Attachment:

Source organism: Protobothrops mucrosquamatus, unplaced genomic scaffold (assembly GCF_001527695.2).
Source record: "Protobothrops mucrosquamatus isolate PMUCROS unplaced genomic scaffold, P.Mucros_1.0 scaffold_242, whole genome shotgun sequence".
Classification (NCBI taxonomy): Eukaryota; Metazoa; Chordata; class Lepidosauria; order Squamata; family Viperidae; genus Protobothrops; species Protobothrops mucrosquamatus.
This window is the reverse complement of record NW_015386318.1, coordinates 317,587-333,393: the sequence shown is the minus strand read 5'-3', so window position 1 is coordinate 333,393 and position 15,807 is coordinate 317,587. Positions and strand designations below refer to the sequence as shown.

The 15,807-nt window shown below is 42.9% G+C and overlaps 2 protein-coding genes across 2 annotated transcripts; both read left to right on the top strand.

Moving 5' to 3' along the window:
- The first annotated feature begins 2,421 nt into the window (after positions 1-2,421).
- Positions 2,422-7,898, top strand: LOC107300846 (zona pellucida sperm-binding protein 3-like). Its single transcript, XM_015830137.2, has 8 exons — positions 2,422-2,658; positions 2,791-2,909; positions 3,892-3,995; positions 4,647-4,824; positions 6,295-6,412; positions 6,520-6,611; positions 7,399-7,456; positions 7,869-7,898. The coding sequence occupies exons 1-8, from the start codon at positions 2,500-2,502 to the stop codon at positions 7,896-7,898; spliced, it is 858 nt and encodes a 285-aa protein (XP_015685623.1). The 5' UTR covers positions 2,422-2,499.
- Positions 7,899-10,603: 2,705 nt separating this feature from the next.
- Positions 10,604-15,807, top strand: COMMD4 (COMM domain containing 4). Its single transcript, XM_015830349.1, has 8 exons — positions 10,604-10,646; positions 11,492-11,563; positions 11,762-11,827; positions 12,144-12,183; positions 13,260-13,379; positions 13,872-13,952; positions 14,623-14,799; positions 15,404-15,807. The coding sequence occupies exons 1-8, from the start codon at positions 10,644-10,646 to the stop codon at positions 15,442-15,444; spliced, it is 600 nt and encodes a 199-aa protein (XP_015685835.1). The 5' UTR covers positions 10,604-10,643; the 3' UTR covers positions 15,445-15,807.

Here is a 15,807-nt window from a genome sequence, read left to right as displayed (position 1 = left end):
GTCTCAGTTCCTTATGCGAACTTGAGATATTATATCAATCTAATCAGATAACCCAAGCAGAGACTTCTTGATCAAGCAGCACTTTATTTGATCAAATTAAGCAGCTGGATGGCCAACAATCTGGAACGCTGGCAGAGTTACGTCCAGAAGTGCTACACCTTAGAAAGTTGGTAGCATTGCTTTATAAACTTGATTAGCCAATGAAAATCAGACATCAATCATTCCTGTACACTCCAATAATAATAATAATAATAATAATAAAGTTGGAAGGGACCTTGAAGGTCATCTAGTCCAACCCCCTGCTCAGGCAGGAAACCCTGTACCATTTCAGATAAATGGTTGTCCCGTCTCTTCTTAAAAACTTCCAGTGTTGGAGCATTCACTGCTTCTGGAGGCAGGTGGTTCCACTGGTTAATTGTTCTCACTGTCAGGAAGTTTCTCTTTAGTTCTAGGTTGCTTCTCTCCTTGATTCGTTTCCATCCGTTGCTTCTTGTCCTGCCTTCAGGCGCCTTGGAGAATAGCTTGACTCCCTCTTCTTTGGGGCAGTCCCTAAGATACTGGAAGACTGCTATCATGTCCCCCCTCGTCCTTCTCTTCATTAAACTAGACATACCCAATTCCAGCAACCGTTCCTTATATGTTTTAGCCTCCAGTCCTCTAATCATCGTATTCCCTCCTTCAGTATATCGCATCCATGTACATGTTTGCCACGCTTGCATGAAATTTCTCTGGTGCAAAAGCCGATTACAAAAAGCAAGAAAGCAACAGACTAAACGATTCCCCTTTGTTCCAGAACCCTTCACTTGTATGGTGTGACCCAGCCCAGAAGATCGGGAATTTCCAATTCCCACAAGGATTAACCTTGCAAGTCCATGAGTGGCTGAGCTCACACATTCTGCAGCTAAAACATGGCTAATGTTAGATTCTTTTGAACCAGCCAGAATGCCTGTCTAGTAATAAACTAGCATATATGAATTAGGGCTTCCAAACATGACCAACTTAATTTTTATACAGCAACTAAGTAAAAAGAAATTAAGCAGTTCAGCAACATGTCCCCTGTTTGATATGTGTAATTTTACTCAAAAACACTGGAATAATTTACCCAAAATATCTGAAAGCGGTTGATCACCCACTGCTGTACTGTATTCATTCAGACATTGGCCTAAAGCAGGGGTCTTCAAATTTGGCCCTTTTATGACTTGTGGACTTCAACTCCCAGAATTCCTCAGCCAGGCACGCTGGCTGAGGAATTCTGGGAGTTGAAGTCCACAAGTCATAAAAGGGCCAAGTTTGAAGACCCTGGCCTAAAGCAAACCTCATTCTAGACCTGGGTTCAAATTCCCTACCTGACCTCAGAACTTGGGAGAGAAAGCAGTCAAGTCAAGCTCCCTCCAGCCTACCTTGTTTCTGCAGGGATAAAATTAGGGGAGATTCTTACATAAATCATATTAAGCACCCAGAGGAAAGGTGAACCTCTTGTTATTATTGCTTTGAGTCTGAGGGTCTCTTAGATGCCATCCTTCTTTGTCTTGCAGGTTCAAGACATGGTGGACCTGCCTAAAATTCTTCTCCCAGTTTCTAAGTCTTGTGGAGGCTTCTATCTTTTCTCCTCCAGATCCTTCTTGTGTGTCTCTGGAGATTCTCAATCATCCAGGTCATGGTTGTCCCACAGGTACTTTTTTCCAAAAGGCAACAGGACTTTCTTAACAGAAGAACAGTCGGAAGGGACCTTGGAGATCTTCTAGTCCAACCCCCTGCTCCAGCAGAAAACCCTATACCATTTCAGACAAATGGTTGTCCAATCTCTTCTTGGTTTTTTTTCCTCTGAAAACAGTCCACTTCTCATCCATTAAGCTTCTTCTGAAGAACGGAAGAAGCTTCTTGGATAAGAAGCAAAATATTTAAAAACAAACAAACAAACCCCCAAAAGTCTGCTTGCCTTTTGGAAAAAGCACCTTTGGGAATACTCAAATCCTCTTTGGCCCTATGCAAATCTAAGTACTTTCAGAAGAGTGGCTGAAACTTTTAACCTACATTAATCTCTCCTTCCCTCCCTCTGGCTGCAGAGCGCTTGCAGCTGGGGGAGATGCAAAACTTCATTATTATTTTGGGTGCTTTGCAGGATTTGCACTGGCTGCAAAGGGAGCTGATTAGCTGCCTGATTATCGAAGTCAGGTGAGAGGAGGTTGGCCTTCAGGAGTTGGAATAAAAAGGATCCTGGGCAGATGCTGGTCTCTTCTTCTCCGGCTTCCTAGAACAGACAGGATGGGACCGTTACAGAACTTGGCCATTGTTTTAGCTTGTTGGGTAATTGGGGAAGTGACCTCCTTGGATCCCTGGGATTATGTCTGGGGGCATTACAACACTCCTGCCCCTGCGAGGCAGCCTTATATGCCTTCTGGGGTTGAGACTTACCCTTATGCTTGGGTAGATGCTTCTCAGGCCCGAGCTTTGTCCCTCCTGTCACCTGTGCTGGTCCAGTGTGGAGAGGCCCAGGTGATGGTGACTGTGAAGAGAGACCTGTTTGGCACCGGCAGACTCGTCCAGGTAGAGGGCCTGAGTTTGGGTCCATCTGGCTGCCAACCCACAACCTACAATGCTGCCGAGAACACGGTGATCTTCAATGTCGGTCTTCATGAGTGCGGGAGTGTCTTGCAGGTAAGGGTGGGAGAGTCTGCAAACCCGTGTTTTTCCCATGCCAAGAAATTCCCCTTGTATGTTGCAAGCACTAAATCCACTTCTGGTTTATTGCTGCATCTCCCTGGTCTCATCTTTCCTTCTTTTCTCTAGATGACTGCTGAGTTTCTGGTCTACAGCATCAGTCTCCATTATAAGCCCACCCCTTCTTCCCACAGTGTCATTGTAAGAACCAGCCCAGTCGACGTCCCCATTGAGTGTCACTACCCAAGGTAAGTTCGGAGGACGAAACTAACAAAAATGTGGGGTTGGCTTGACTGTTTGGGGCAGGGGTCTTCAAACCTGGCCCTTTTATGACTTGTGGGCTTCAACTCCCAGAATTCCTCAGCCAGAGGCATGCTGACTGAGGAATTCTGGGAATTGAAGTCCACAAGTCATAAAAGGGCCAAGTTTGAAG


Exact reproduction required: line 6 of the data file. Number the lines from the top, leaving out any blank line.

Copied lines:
Moving 5' to 3' along the window: